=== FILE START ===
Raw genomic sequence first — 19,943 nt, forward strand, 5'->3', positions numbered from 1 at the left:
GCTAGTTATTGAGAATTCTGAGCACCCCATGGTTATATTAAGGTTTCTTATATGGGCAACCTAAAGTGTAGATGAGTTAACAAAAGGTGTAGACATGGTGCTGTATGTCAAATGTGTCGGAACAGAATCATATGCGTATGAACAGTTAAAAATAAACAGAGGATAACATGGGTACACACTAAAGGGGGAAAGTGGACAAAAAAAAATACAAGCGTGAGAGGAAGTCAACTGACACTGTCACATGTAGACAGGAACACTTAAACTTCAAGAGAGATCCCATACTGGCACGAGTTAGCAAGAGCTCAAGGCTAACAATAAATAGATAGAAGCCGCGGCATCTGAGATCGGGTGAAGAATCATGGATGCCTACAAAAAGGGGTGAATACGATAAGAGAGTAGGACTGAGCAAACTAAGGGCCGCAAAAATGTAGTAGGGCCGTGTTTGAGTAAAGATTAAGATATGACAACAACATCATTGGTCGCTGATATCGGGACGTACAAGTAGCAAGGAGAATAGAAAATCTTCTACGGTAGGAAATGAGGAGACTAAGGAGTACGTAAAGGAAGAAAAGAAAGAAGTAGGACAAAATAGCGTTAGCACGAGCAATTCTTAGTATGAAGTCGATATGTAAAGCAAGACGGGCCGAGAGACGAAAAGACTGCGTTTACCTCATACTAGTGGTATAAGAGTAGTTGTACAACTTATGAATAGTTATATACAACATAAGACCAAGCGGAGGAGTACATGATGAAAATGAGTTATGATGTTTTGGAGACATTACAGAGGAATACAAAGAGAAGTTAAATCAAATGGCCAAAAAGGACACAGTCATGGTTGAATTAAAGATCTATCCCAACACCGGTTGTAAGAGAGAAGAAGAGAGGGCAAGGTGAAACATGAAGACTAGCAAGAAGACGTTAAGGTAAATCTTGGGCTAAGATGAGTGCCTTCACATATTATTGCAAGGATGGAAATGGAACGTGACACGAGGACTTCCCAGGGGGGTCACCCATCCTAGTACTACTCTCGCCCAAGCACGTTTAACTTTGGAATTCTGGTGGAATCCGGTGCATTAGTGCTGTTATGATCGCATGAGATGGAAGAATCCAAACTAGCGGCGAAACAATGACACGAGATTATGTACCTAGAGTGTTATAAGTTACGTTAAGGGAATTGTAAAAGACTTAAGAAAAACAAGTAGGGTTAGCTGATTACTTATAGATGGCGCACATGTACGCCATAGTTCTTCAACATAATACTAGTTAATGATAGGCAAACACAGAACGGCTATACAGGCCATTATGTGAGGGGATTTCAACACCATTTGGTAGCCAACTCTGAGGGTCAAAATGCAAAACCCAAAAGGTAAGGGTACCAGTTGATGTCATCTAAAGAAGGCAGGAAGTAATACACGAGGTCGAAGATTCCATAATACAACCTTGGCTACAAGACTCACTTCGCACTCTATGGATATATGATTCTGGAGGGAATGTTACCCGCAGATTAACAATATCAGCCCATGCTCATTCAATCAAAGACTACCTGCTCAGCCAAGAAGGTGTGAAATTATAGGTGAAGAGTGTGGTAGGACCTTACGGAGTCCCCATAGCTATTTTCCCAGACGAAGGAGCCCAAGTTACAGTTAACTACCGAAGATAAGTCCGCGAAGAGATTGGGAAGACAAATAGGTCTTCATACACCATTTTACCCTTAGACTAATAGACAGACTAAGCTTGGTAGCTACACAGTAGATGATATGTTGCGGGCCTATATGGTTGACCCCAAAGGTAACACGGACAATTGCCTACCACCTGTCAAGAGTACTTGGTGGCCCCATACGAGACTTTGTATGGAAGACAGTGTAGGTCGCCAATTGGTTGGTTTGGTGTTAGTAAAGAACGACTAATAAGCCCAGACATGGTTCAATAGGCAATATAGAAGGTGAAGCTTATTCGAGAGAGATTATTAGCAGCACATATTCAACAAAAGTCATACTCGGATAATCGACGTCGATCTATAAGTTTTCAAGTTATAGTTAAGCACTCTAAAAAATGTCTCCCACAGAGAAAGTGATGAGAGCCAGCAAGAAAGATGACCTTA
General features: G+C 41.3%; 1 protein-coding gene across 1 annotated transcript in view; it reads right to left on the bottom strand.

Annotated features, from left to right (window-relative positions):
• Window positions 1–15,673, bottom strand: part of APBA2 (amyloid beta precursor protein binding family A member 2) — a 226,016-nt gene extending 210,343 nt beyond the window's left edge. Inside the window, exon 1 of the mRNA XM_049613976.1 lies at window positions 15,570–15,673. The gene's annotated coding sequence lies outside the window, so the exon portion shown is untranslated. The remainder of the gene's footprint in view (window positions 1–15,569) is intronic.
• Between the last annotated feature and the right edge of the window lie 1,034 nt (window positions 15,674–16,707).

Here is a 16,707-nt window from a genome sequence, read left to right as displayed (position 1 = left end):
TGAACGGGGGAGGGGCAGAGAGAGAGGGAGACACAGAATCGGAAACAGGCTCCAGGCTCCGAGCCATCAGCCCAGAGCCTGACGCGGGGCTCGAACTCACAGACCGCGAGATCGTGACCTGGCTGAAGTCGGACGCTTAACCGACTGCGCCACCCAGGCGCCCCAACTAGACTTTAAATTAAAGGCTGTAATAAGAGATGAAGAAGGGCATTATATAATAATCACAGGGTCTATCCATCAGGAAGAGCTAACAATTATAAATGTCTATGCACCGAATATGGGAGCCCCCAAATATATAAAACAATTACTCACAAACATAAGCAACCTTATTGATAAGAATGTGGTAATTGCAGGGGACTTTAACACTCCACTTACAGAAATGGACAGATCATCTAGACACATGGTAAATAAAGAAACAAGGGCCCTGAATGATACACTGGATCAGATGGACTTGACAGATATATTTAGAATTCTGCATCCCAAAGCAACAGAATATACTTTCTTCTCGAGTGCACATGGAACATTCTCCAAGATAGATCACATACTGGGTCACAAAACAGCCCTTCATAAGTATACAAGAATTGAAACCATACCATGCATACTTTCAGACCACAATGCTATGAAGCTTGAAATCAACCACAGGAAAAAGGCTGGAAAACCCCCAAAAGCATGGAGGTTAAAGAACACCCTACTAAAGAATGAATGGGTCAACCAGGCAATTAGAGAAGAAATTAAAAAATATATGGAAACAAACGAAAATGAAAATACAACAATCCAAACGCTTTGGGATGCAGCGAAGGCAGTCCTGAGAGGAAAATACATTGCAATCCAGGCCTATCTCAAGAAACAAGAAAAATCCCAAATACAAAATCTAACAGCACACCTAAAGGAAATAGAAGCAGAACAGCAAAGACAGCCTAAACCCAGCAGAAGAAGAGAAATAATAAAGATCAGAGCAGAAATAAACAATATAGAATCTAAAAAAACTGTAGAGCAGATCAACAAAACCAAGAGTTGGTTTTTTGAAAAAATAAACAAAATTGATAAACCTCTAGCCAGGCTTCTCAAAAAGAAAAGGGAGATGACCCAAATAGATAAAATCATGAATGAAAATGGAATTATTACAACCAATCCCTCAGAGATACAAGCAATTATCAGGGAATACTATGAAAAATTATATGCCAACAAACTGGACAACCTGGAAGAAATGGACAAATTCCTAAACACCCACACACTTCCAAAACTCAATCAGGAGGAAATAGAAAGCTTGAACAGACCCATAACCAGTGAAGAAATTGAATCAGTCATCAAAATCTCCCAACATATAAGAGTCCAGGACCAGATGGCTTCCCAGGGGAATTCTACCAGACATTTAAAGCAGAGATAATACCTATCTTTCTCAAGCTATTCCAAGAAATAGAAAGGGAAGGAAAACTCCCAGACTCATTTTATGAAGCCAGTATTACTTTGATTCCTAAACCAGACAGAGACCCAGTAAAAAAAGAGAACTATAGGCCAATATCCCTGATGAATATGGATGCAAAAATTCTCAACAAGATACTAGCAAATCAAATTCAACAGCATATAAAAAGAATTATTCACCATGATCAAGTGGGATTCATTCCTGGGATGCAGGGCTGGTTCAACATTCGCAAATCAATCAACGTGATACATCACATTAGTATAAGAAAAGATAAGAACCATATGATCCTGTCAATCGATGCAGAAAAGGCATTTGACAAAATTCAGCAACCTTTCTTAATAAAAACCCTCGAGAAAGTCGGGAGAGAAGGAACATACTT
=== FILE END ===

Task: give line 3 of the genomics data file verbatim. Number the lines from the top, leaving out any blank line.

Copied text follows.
General features: G+C 41.3%; 1 protein-coding gene across 1 annotated transcript in view; it reads right to left on the bottom strand.